Your Say: Jan. 11-17. 2018

Not Quite 200 Years

       I regret having to inform Mr. Bill Mitchell, Master Watershed Steward of Chesapeake Bay and South River, that the silver maple Acer saccaharinum mentioned in Your Say of Jan. 4 had not been anchored for 200 years. 

Perhaps he based his calculation on counting growth rings on the cut surface of the stump.

      Silver maple is a fast-growing tree, often generating two or more flushes of growth per growing season. Every growth flush generates a growth ring. Therefore I estimate the tree to be between 50 and 75 years of age. That is generally the age at which silver maple begin to deteriorate.

       The wood of silver maple has short fibers and is very brittle. This makes the tree susceptible to damage by ice and strong winds. Another problem with silver maple is that the branches tend to have narrow crotches, which further weakens the tree’s ability to support large, lateral branches as it ages.

–Dr. Francis Gouin, The Bay Gardener


The Birds are Back

       With the extreme temperatures since the New Year, birds of all types have returned to my feeders. We sure did miss them, and they look great against the snow.

–Mike Stewart, Deale

Urge Teens to Register to Vote

       Only 30 percent of 18-year-olds in Calvert County are registered to vote. This is true, even though Marylanders can register to vote at age 16 when they take the driver’s license test. It’s so easy for teens to be registered, yet numbers are so low. 

      As a teen, I know we can do better. As President of the Calvert Association of Student Councils, I see this dismal figure as a call to action. 

      Over the summer, Margaret Dunkle of the Calvert County League of Women Voters presented these numbers to me. From there, I invited John Perryman, the League’s Voter Services Chair, to speak to the Calvert Association of Student Councils Executive Board, which consists of high school and middle school student leaders countywide, about the importance of registering to vote and then voting.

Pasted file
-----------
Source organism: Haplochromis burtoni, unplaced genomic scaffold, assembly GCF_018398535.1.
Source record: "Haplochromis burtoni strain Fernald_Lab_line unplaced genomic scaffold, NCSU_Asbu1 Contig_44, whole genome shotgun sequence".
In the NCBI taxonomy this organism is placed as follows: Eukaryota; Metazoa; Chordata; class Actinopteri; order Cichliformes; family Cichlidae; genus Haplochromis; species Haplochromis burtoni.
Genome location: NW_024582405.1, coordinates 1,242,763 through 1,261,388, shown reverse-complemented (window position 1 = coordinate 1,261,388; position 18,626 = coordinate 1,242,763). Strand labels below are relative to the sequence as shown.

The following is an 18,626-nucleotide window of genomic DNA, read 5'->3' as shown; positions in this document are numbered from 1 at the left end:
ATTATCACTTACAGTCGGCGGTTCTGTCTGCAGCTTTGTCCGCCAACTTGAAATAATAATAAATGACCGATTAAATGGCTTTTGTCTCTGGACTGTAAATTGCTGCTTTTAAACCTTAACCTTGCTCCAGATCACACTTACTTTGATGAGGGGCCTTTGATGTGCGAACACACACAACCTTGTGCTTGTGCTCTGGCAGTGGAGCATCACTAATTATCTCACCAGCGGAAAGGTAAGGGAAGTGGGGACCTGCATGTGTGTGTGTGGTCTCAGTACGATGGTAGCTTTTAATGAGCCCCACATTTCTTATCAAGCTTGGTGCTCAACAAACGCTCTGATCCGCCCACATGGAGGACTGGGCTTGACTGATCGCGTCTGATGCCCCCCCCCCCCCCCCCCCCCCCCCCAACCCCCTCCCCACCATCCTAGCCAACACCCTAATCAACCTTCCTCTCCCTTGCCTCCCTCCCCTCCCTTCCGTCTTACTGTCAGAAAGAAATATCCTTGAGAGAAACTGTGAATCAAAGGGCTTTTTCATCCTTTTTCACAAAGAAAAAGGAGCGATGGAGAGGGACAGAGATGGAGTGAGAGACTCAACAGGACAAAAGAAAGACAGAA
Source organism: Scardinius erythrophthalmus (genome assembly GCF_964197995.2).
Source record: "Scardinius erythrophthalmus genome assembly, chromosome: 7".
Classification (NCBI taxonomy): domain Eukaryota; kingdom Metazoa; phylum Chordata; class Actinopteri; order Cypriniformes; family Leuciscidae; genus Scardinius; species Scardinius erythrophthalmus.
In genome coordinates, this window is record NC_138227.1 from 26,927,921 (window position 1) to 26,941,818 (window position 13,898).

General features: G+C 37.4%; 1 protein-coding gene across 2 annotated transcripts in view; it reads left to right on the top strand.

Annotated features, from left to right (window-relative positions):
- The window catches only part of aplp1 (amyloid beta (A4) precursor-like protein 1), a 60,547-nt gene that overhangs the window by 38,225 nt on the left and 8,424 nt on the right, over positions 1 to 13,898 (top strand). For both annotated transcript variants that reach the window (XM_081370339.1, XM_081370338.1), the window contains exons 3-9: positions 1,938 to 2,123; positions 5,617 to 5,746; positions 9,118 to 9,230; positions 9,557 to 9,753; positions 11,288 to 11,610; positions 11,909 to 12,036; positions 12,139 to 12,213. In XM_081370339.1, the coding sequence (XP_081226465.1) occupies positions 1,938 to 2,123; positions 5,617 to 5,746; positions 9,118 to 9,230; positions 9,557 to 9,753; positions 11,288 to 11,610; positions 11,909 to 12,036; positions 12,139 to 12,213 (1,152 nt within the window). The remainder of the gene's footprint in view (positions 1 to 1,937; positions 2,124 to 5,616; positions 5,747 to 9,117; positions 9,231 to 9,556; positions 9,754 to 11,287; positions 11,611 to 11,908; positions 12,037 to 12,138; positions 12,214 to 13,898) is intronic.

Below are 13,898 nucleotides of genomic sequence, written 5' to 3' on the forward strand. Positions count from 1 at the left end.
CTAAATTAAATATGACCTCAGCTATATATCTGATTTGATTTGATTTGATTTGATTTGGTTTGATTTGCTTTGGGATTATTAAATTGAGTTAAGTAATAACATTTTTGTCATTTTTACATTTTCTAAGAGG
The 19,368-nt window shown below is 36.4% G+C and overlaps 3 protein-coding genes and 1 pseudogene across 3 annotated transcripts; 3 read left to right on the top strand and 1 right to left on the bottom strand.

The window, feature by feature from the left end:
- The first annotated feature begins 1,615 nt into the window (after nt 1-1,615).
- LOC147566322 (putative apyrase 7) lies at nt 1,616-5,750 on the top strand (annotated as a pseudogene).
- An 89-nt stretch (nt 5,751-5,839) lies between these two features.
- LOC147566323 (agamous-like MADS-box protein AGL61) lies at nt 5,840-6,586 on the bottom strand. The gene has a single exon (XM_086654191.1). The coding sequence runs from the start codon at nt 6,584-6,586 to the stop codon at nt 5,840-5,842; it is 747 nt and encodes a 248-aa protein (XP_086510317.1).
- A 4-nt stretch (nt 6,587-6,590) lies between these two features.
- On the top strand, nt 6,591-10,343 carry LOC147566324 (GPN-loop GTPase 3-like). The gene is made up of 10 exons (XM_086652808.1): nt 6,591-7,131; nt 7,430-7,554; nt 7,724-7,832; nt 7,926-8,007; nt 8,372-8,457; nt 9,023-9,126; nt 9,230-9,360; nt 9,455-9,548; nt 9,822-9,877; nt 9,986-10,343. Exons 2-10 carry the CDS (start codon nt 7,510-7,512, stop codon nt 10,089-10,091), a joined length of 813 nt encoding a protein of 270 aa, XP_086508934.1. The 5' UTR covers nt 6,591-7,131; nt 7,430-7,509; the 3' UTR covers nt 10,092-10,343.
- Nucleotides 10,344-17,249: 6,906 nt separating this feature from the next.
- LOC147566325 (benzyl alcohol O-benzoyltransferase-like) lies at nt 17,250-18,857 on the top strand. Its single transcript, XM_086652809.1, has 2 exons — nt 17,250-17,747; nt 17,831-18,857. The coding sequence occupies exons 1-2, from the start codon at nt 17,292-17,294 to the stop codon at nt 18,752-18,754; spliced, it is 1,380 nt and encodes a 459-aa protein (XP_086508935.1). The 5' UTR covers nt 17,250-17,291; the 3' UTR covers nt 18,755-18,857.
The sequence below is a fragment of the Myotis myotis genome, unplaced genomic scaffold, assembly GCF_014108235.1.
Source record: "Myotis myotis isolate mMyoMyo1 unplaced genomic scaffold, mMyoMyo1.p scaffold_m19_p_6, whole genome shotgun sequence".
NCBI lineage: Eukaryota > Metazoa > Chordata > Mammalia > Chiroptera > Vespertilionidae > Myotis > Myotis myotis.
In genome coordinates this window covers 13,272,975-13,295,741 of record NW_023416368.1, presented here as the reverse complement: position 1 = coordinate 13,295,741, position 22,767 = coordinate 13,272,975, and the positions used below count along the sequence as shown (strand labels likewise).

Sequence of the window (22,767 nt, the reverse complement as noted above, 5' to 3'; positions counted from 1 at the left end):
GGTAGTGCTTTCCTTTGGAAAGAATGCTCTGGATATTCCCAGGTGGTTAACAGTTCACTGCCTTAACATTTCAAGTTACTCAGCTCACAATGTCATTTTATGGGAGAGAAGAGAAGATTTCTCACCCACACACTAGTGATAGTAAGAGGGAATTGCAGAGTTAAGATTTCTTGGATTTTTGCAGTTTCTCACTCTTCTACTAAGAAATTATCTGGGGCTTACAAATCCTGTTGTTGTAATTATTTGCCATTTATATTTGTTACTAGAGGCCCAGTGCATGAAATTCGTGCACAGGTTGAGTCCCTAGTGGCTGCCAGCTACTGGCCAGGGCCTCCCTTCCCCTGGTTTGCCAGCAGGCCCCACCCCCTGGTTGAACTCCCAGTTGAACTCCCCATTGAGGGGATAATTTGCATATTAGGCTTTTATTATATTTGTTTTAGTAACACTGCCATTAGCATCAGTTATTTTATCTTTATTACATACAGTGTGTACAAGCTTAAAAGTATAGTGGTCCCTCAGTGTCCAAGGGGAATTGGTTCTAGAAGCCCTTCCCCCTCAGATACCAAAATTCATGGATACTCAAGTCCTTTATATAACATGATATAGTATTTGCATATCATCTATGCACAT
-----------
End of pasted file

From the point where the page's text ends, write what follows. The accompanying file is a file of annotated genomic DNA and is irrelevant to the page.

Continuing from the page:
His speech was such a hit that I invited him to address our fall General Assembly. With more than 150 students in attendance, our student volunteers registered a dozen high school students (age 16 or older) to vote on the spot.      This has now sparked new voter registration efforts at both my school, Huntingtown High School, and Northern High School.

       Calvert Association of Student Councils alone cannot raise the number of teens registered to vote. So, I’m calling on my fellow Calvert County students to do three things. First, join your school’s Student Government Association to hold events to boost teen voter registration. Second, get registered to vote yourself as soon as you turn 16; it takes about 10 minutes at the Board of Elections in Prince Frederick. And, finally, inform yourself about the candidates and the issues so that you will be confident in your vote.

      With your help, we can raise the rate of teen voter registration from 30 percent to 100 percent.

–Ashley Anderson, Junior: 

Huntingtown High School, President, 

Calvert Association of Student Councils